The “Mauretania,” veteran of many speed records and sistership of the ill-fated “Lusitania,” came back with a five day, three-hour and twenty-minute mark for the 3,098 miles, and later steamed from . New York to Plymouth in four days, twenty-one hours and fifty-seven minutes.

Racing ships across the ocean has been a popular sport since the “Savannah,” a 350-ton side-wheeler, cleared from Savannah, Ga., May 24, 1819, and docked at Liverpool twenty-six days later—the first steamer to cross the ocean. She carried sails as well as steam; in fact, sails did not entirely disappear from liners until about thirty years ago.

1 comment
  1. Blurgle says: June 5, 20072:09 pm

    It’s interesting to note that for all of the supposed competition between liners to entertain their passengers, all of the activities and facilities seem like afterthoughts.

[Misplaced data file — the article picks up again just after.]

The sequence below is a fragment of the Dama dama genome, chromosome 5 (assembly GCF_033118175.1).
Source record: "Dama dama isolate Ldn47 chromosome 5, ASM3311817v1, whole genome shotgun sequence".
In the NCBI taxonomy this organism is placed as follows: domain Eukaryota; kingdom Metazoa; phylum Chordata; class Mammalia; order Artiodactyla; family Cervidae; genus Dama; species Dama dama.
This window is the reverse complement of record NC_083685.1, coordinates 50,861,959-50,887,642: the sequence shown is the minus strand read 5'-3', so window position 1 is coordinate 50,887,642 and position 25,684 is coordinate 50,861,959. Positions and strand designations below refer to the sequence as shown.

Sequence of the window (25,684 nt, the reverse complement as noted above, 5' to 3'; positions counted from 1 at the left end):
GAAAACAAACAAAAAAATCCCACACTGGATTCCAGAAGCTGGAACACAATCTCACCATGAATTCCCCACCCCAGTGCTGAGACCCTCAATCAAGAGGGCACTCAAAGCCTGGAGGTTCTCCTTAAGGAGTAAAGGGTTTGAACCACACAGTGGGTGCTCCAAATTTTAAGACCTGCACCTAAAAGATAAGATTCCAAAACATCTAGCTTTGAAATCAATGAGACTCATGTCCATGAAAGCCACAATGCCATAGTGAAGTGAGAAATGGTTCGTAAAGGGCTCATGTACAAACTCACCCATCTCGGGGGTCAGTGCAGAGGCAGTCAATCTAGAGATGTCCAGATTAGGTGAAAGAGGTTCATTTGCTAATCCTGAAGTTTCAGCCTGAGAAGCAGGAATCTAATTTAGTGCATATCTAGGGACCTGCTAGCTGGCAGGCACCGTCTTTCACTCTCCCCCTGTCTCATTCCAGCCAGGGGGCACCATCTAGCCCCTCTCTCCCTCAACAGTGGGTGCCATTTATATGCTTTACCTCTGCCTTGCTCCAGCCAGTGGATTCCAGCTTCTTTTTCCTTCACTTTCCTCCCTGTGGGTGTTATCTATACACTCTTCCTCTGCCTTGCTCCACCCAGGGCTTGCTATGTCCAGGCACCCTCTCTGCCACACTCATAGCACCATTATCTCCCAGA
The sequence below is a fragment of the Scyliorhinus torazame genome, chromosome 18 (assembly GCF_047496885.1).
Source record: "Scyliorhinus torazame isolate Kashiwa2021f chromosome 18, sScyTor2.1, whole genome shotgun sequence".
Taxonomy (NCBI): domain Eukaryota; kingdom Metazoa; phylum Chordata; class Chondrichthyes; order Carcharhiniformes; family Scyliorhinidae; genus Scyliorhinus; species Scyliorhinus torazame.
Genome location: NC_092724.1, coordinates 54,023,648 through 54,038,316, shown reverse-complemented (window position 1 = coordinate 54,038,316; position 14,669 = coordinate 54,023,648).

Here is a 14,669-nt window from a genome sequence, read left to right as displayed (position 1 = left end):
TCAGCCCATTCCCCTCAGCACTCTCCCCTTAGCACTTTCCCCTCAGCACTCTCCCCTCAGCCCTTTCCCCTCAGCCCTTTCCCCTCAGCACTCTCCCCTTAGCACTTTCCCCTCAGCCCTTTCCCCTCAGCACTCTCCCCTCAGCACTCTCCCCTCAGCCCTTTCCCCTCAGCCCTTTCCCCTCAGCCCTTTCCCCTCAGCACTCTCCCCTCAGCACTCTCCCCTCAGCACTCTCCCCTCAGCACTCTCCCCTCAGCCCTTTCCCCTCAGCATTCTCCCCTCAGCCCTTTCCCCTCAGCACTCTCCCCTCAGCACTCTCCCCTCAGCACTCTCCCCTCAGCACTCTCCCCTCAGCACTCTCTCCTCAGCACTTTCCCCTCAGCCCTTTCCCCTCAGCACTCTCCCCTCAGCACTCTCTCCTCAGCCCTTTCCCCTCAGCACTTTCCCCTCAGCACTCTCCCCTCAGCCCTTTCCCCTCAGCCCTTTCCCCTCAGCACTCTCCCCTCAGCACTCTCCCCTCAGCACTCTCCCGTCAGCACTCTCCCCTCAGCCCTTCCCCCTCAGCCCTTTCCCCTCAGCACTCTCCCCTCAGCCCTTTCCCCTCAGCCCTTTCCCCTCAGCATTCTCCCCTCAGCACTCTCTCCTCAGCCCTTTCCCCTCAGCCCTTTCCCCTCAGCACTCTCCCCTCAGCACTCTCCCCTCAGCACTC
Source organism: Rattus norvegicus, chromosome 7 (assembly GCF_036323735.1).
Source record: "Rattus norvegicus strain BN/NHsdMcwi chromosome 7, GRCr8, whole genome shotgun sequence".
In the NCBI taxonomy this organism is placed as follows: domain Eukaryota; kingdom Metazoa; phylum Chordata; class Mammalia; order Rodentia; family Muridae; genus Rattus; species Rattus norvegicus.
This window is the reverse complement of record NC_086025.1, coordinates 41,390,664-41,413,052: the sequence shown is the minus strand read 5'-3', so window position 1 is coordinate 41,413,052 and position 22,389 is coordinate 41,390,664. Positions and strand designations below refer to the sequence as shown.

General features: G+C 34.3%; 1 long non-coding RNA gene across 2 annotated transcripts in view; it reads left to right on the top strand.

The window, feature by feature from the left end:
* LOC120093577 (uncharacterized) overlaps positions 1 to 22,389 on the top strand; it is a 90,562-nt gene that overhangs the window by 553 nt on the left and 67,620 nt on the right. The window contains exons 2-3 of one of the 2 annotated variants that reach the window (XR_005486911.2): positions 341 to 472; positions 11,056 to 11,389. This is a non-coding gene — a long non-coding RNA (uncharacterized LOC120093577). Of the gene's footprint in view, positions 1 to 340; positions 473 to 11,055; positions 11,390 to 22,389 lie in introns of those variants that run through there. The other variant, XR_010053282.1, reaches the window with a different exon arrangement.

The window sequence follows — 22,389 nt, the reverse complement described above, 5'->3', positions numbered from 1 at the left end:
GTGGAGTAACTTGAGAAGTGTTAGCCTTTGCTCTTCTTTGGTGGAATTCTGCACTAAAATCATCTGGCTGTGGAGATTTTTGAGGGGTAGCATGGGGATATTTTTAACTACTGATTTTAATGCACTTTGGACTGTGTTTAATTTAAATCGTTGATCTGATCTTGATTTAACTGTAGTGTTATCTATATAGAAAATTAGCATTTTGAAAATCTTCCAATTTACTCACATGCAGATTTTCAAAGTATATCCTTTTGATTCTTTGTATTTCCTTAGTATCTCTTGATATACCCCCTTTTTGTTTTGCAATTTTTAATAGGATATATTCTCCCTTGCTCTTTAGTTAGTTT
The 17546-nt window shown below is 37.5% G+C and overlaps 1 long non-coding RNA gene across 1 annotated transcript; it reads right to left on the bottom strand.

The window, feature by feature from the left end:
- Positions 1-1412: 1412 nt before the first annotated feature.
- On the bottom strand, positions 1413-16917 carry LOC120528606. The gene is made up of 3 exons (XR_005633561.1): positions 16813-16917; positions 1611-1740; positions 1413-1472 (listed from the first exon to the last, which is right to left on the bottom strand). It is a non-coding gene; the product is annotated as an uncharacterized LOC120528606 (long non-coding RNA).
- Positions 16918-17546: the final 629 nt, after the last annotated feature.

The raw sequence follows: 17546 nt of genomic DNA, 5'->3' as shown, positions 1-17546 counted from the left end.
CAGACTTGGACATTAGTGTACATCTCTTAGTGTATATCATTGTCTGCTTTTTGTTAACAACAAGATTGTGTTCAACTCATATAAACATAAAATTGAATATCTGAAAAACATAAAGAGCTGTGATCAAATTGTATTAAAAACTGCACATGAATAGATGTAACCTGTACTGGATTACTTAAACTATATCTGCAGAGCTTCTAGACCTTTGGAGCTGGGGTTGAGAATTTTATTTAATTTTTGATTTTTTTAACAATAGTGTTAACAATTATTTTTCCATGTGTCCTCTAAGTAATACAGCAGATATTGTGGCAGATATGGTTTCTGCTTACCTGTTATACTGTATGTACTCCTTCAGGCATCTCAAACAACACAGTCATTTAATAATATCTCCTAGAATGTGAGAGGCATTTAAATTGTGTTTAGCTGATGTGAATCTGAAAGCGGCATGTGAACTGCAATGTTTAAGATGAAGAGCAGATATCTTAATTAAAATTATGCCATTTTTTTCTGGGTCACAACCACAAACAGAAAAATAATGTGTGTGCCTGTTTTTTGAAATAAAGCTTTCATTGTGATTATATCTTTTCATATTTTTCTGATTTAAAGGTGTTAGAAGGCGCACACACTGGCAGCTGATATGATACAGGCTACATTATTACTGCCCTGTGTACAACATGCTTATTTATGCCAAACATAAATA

That’s because they were.

    All of the ships mentioned had been built years earlier and (for the most part) for the sole purpose of moving people from one continent to another. Something happened in 1924, though, that threatened the economic well-being of the steamship companies: the end of mass emigration from Europe to the United States. Companies suddenly found they owned too many ships for the trade, at least on American routes, and had to find something to do with the surplus tonnage. What’s more, many of the facilities originally installed on these ships (such as opulent dining rooms, covered promenades, and the like) were out of style by the 1920s. So the steamship companies invented the idea of the cruise. They redecorated and reassigned rooms and deck space, turning what was an overdecorated (for the time) first class entrance into a pool or an out-of-date gym into a boxing ring. They then promoted the idea of actually taking vacations on a ship, rather than having the ship be merely the way one got to the vacation site. In this way they were able to delay the implosion of the industry until the Depression killed off international travel.

    There are a lot of refurbished anachronisms in the vacation industry. Those lovely Swiss and upstate New York mountain resorts were once tuberculosis sanatoriums.